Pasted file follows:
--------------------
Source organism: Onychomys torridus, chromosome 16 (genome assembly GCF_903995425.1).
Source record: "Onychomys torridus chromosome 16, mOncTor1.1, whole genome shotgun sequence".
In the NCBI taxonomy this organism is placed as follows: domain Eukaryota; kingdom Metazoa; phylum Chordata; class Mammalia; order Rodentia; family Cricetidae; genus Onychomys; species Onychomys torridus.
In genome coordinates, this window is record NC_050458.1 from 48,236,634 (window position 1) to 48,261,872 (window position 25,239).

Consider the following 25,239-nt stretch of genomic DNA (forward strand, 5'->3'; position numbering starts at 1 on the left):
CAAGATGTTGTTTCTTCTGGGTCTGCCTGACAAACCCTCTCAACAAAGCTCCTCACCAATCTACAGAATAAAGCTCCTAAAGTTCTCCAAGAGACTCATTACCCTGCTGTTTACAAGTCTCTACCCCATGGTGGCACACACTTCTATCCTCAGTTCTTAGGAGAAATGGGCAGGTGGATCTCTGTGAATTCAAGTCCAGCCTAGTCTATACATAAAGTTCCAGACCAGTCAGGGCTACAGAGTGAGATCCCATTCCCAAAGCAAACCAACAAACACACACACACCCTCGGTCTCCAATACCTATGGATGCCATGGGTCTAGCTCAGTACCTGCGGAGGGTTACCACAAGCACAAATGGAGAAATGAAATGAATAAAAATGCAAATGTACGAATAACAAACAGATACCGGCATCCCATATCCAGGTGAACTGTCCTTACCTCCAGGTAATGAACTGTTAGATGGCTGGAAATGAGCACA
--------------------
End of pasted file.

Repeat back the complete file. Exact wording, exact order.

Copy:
Source organism: Onychomys torridus, chromosome 16 (genome assembly GCF_903995425.1).
Source record: "Onychomys torridus chromosome 16, mOncTor1.1, whole genome shotgun sequence".
In the NCBI taxonomy this organism is placed as follows: domain Eukaryota; kingdom Metazoa; phylum Chordata; class Mammalia; order Rodentia; family Cricetidae; genus Onychomys; species Onychomys torridus.
In genome coordinates, this window is record NC_050458.1 from 48,236,634 (window position 1) to 48,261,872 (window position 25,239).

Consider the following 25,239-nt stretch of genomic DNA (forward strand, 5'->3'; position numbering starts at 1 on the left):
CAAGATGTTGTTTCTTCTGGGTCTGCCTGACAAACCCTCTCAACAAAGCTCCTCACCAATCTACAGAATAAAGCTCCTAAAGTTCTCCAAGAGACTCATTACCCTGCTGTTTACAAGTCTCTACCCCATGGTGGCACACACTTCTATCCTCAGTTCTTAGGAGAAATGGGCAGGTGGATCTCTGTGAATTCAAGTCCAGCCTAGTCTATACATAAAGTTCCAGACCAGTCAGGGCTACAGAGTGAGATCCCATTCCCAAAGCAAACCAACAAACACACACACACCCTCGGTCTCCAATACCTATGGATGCCATGGGTCTAGCTCAGTACCTGCGGAGGGTTACCACAAGCACAAATGGAGAAATGAAATGAATAAAAATGCAAATGTACGAATAACAAACAGATACCGGCATCCCATATCCAGGTGAACTGTCCTTACCTCCAGGTAATGAACTGTTAGATGGCTGGAAATGAGCACA